C.J. Samson’s alternative historical novel is a disturbing tale that puts political decisions in perspective and may help us understand how things that at the moment may seem just like power struggles within parties that only touch the fringes of our everyday lives can be in fact of capital importance to define who we are. We are now living through one of these moments and I wonder how future generations will see us from afar.
In this alternative reality, Churchill never became Prime Minister; Britain capitulated to Germany after Dunkirk, and became one of the Third Reich’s puppet states. This is not the scariest thing in the book though. The most disconcerting aspect of the novel is how background characters seem to accept things that most of us now would find morally inconceivable. And still, in spite of our past historical experiences with racism, segregation, and politically institutionalized prejudice, we just need to open the newspaper and turn on the TV to see similar positions and discourses being treated lightly and casually as if they indeed could be considered – perhaps, just perhaps – not so wrong a thing.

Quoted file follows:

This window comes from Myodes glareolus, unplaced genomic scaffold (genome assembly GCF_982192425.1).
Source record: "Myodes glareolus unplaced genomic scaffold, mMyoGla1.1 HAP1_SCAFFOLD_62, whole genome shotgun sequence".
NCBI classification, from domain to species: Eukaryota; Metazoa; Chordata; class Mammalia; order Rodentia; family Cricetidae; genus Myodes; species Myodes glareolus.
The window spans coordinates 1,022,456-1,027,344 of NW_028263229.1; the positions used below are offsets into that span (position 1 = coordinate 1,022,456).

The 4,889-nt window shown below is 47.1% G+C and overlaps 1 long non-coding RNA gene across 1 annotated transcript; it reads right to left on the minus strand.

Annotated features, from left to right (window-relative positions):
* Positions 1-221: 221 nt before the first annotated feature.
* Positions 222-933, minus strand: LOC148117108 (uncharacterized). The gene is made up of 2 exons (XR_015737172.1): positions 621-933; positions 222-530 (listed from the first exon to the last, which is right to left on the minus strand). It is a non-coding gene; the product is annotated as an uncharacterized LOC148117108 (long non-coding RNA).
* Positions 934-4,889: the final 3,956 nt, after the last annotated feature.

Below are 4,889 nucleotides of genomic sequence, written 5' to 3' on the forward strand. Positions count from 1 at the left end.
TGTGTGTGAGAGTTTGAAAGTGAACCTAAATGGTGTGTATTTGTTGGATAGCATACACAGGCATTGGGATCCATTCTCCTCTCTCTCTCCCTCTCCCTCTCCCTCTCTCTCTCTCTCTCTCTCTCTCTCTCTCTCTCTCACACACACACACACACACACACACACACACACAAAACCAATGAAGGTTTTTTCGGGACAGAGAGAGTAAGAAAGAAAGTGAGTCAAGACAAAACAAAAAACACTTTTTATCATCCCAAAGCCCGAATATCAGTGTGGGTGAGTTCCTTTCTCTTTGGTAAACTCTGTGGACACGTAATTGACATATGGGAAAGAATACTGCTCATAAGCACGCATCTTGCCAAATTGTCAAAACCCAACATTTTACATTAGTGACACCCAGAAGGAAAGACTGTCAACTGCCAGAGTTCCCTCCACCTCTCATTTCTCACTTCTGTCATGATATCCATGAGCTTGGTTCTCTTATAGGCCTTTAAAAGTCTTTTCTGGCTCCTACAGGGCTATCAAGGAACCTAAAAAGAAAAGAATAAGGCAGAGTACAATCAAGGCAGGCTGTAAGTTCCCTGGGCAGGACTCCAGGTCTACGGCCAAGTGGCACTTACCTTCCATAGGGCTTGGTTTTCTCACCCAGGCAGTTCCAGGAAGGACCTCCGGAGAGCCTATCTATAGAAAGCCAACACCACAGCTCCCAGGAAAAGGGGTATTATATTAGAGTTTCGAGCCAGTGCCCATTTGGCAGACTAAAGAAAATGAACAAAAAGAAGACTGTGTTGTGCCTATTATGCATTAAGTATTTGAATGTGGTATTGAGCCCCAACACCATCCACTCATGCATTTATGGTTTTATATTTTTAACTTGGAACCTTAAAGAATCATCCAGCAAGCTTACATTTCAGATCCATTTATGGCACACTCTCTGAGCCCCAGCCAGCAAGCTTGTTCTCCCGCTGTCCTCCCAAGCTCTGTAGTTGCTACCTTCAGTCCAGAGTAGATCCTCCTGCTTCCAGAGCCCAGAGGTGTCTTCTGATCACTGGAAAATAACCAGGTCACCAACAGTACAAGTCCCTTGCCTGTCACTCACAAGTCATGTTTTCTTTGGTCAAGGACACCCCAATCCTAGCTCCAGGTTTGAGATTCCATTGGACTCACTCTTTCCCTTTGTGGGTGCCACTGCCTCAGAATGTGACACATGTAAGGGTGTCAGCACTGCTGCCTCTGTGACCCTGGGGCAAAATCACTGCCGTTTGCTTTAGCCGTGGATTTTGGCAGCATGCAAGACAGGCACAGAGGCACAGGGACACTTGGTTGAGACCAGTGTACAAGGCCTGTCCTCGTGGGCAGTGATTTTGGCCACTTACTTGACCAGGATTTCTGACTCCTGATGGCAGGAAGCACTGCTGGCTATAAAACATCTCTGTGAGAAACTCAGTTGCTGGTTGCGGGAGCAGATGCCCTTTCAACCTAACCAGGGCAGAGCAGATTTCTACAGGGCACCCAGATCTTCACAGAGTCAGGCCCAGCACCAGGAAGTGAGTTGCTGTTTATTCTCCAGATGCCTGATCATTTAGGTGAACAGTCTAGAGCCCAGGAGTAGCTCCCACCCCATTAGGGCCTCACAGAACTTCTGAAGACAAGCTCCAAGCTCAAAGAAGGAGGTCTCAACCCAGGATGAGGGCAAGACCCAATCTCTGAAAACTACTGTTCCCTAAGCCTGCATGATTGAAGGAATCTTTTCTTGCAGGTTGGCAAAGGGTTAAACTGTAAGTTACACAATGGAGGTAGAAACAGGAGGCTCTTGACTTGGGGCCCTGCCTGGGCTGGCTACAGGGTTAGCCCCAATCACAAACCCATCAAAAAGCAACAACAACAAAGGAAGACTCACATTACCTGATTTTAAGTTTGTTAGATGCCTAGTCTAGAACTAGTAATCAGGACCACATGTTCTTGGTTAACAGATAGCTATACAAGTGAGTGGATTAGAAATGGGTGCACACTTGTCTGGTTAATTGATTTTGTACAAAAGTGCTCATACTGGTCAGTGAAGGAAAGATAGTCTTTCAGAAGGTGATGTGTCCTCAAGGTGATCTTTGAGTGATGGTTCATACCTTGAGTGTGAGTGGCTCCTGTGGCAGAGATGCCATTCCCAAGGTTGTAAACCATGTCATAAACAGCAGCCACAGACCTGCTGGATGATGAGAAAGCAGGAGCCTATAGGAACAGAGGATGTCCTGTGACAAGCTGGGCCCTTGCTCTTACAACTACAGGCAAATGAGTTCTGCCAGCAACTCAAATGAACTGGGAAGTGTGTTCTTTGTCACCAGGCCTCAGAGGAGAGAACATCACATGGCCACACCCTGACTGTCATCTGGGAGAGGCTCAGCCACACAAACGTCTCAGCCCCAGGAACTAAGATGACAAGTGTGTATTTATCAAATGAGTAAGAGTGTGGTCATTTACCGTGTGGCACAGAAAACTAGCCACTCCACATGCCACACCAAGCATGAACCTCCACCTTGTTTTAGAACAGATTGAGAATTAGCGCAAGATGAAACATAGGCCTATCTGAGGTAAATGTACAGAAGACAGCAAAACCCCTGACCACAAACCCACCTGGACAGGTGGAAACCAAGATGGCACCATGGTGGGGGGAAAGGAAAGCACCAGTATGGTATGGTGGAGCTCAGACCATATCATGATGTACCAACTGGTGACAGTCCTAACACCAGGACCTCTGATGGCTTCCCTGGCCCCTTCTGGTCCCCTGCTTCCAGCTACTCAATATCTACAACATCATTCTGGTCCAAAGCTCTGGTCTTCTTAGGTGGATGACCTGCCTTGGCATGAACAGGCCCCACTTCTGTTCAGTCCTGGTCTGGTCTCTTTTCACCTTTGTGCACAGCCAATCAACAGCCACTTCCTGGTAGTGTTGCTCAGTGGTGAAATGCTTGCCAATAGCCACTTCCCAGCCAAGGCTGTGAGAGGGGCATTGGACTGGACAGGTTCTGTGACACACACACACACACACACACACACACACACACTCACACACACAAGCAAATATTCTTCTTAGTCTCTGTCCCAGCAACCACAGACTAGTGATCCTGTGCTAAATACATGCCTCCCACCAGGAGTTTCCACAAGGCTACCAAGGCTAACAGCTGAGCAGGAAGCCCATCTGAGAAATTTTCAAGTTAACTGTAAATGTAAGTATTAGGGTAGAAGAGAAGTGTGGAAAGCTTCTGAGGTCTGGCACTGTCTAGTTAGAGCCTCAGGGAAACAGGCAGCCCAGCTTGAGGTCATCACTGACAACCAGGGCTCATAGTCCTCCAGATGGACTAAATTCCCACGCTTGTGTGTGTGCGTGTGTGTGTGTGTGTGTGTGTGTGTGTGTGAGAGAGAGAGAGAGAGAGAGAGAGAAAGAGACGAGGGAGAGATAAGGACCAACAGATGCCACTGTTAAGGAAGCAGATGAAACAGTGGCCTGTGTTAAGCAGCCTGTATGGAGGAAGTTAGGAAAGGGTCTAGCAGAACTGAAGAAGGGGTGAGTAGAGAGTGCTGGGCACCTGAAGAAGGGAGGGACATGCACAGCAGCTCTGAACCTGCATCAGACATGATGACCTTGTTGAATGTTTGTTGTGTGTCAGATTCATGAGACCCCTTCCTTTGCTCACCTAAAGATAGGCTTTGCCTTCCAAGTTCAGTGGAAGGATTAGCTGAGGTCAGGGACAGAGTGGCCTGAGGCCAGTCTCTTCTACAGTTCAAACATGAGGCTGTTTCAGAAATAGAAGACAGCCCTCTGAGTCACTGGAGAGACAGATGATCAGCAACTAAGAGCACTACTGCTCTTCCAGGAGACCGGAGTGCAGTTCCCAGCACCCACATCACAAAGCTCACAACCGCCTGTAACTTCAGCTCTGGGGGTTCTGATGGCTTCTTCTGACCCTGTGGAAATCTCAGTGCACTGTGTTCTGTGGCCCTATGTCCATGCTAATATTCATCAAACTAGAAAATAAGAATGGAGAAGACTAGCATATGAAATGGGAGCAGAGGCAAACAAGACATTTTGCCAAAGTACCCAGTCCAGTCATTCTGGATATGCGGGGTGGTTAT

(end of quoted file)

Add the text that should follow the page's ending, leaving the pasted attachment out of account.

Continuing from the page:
Dominion is a masterly written novel that, as Mark Lawson from The Guardian commented, sends ‘shrives down the spine’. Samson not only gives us a picture of a Nazified 1952 Britain; he forces us to look at ourselves as a society in 2016 on the verge of deciding who we are and who we want to be.
Samson, C.J. (2012) Dominion. London: Pan Books.